Russian Air Force
Boss to West: Don't
Mess With US
By Andrei Shukshin

MOSCOW (Reuters) - The chief of Russia's air force, angered by Western criticism of the Chechnya offensive, sternly reminded the West Wednesday that his nuclear-armed nation was no Iraq or Yugoslavia and should not be messed with.
``Just to remind them -- Russia is not Iraq, nor is it Yugoslavia. There you have it. We will deal decisively with any interference. Let them not think we are totally impotent,'' Colonel-General Anatoly Kornukov told a news conference.
The West has been increasingly critical of Moscow's military drive against Islamic fighters in Chechnya, saying it has caused suffering and death among innocent civilians. Western countries are urging Moscow to seek a negotiated solution to the crisis, but have never threatened to use force to halt the fighting.
The West, led by the United States, resorted to military force in 1991 to drive Iraqi troops from neighboring Kuwait. Earlier this year NATO launched air strikes against Yugoslavia to force it to withdraw from its province of Kosovo.
Kornukov acknowledged that the West was highly unlikely to resort to force against Russia, a permanent member of the U.N. Security Council and possessor of the world's second biggest nuclear armory. But his tough remarks revealed the extent of Moscow's irritation over the Western criticism.
``I do not think it will happen. Sensible leaders will not allow (the use of force against Russia) to happen,'' he said.
Russia Says Fighting Terrorism In Chechnya
Russia has staunchly defended its 'no negotiations' position on Chechnya, saying it is fighting ``international terrorists'' and will not stop until they are wiped out.
Kornukov's comments came on the eve of a two-day European security summit starting Thursday in Istanbul. Chechnya will be at the top of the agenda at the meeting, to be attended by more than 50 world leaders including President Boris Yeltsin.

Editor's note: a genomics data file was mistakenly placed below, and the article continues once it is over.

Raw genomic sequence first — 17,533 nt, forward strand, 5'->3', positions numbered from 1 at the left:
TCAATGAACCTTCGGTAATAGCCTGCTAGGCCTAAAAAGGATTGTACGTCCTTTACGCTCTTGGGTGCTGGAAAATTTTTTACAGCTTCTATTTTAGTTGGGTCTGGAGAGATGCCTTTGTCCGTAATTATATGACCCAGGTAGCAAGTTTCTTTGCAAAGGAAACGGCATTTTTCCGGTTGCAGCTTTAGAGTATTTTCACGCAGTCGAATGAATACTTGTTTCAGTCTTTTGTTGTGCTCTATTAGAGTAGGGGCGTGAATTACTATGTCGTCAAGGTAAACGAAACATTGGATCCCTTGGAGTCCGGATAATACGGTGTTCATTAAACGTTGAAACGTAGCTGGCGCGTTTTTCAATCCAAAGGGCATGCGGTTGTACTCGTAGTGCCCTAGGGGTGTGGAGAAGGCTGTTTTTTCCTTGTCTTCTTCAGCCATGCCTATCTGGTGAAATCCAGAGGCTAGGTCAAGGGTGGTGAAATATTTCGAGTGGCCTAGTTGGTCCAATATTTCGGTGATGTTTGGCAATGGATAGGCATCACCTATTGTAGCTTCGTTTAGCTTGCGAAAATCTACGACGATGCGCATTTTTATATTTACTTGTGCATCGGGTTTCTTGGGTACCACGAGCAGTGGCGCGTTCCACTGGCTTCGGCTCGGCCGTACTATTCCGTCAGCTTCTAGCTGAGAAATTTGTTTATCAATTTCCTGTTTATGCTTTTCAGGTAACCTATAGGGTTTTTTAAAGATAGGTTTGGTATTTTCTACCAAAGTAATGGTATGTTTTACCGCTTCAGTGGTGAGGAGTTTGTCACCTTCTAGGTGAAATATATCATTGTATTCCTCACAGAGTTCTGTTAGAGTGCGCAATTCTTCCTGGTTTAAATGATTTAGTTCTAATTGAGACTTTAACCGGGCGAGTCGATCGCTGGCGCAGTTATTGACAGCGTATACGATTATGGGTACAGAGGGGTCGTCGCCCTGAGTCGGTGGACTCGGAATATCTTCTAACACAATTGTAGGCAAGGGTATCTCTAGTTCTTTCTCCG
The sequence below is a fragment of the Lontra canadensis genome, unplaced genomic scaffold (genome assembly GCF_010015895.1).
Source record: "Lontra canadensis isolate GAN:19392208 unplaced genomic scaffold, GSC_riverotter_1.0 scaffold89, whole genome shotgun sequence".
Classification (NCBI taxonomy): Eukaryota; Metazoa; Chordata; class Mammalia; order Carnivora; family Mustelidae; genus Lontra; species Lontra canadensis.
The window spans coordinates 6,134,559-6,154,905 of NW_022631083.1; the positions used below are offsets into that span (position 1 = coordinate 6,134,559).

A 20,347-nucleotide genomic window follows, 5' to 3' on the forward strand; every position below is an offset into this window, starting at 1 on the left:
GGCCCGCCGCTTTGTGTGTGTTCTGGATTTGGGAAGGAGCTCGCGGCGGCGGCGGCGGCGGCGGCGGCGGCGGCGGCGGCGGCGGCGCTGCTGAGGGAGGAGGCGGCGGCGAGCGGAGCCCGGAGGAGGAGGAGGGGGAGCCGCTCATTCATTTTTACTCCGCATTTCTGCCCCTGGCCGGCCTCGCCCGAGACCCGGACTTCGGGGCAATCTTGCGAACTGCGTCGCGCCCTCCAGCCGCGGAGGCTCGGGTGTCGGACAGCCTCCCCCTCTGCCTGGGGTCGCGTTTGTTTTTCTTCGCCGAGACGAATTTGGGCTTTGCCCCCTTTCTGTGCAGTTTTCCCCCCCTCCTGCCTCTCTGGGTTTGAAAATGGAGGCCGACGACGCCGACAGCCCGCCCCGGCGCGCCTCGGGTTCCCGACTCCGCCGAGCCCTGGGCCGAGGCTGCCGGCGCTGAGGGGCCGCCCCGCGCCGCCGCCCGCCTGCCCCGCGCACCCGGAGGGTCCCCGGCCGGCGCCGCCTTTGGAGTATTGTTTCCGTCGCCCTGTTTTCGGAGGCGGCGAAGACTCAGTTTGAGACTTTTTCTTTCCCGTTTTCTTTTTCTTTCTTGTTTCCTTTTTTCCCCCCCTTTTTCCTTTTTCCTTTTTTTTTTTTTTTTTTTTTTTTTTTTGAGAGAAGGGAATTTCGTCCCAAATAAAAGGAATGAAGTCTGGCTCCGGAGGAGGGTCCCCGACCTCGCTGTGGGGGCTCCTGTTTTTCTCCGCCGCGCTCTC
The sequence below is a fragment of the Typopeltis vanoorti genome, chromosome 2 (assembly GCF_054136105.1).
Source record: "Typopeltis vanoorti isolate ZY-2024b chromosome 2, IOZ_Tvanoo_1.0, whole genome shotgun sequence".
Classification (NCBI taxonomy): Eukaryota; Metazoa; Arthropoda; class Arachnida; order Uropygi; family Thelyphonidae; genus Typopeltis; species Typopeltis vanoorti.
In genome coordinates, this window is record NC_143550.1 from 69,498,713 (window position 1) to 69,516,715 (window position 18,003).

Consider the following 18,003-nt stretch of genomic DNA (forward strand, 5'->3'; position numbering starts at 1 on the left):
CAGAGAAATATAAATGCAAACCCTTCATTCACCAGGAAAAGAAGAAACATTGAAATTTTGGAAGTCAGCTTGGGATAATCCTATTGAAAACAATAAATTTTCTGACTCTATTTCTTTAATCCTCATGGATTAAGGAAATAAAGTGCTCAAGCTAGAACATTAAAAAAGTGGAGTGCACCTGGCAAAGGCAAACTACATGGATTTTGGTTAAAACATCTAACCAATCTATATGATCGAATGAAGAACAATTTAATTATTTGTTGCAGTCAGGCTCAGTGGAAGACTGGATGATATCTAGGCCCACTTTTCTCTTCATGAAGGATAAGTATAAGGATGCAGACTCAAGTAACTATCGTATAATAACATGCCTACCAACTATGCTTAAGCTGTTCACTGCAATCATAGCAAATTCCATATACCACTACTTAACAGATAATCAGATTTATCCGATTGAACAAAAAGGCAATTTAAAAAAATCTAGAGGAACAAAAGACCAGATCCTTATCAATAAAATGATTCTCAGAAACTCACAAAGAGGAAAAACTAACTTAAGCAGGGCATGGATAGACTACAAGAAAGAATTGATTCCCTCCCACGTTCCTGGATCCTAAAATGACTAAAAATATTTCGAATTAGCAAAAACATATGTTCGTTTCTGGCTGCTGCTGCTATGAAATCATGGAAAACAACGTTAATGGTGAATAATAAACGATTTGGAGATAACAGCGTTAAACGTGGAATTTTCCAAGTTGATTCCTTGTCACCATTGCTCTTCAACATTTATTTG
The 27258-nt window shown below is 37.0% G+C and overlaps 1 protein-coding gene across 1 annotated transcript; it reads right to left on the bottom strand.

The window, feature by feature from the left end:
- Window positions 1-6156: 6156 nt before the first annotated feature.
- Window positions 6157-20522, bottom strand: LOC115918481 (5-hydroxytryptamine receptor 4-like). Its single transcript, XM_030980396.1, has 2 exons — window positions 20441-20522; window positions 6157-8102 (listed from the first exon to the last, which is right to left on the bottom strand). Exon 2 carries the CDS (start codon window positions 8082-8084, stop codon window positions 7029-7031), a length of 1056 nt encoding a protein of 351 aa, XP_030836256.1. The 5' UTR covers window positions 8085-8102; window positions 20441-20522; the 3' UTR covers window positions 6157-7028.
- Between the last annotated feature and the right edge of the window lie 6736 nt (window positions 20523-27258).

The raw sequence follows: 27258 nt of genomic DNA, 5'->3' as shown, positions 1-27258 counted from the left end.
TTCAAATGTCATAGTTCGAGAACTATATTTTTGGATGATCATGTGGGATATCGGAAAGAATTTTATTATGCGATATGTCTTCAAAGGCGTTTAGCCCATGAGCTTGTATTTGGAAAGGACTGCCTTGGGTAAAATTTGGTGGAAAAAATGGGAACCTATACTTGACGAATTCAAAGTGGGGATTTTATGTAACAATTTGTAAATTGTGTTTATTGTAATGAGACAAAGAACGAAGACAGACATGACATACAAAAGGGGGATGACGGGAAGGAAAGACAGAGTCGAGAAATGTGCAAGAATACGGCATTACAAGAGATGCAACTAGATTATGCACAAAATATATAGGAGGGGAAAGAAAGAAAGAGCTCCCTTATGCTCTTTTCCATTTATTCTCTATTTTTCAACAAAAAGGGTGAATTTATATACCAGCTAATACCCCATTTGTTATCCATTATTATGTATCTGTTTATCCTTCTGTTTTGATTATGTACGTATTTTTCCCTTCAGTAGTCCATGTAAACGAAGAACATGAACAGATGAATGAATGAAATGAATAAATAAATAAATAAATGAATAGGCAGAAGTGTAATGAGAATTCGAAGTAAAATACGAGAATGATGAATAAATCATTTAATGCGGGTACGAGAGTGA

Moscow has repeatedly warned the West against trying to use the summit to chasten Russia over the seven-week long campaign.
It sent troops into Chechnya to pursue Islamic rebels who had twice invaded a neighboring region. Moscow also blames them for a series of bomb attacks in Russian cities in which nearly 300 people died. The rebels have denied any involvement.
Moscow relies on its absolute domination in the air over Chechnya to wear down the rebels by continually hitting their positions with bombs and rockets before sending in troops. The air force is blamed for causing most of the collateral damage.
Kornukov dismissed reports of carpet bombings in Chechnya, saying his forces were carrying out precision strikes and that deaths among civilians had been accidental and rare. He said the death toll during the Kosovo campaign had been much higher.
``There is nothing like the mass annihilation that took place in Kosovo and we will prove it,'' he said.
The North Atlantic Treaty Organization (NATO), which carried out air strikes against Yugoslavia, also used sophisticated precision weapons which, it said, allowed it to keep collateral damage to a minimum.
Russia fiercely opposed the NATO campaign against its Slavic, Orthodox Christian brethren in Yugoslavia, saying it undermined the whole system of international law and security. But Moscow helped broker a deal between Belgrade and the West.